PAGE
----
All About the Broken New Zealand Rabbit
No, they’re not broken, as in they have a defect of some kind. A Broken New Zealand rabbit is as whole and as adorable as other rabbit breeds. The term ‘broken’ has to do with its color and markings.
Although this rabbit type was bred primarily for meat and fur production, bunnies from this breed make great pets, too. They’re extremely friendly, and because of their size (they’re big rabbits, by the way), they’re sturdy enough for families with small kids. That said, we still recommend supervising all interactions between your human and fur babies.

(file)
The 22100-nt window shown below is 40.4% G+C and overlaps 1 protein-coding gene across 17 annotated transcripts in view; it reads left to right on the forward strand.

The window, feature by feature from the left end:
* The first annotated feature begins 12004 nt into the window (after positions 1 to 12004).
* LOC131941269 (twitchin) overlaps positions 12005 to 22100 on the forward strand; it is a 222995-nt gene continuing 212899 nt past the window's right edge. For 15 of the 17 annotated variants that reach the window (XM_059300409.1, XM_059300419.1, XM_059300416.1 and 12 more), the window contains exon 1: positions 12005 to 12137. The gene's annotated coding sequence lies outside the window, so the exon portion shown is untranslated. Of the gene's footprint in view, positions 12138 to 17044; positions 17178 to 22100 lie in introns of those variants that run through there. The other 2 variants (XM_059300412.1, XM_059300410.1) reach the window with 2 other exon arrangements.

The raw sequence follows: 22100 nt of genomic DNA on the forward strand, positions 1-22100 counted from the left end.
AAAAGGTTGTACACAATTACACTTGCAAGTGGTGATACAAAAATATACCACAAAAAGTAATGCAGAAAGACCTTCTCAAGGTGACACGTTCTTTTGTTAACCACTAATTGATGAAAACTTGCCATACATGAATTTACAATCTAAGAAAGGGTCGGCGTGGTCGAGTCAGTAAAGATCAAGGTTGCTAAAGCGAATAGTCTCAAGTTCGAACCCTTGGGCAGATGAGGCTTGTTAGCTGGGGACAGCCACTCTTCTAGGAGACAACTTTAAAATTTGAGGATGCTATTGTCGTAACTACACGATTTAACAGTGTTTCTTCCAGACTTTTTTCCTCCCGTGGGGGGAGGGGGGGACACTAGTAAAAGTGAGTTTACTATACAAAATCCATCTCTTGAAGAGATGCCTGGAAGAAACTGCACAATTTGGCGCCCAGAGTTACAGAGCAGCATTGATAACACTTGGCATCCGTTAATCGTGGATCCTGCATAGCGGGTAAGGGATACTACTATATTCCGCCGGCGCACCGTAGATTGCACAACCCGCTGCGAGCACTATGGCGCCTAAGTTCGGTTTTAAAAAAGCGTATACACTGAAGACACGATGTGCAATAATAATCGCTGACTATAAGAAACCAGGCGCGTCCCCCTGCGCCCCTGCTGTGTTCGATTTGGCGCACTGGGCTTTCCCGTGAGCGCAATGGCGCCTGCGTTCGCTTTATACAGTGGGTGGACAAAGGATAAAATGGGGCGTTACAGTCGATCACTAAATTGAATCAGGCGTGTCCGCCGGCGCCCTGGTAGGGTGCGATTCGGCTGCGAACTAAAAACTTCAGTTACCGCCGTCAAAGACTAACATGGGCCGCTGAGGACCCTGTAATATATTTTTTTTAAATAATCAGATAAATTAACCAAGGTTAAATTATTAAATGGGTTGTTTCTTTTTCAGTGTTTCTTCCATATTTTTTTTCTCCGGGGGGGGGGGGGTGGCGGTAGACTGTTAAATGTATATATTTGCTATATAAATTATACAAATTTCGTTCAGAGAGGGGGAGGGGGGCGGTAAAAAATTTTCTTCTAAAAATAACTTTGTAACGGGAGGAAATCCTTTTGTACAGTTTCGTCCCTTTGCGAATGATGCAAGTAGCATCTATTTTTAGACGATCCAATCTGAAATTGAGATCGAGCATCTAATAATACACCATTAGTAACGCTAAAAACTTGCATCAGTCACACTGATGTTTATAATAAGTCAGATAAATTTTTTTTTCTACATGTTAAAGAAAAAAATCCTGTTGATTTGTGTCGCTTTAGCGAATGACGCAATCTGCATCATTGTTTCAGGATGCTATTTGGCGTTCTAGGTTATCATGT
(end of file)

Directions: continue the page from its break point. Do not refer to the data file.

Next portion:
So what’s a Broken New Zealand rabbit, and why should you consider getting one if you’re looking for a pet bunny? Here are some details about this gentle giant.
The History of the New Zealand
Surprisingly, New Zealand rabbits originated in the US, not New Zealand, as their name suggests. In fact, they’re considered a truly American breed, tracing their roots in California. They came from the combined genes of Belgian Hares and Flemish Giants.
So why are they called New Zealand rabbits? It may have something to do with an article about a breed variation (the New Zealand Red) being imported from, well, New Zealand. No supporting documents can verify if the alleged importation really happened or not, but the name caught on.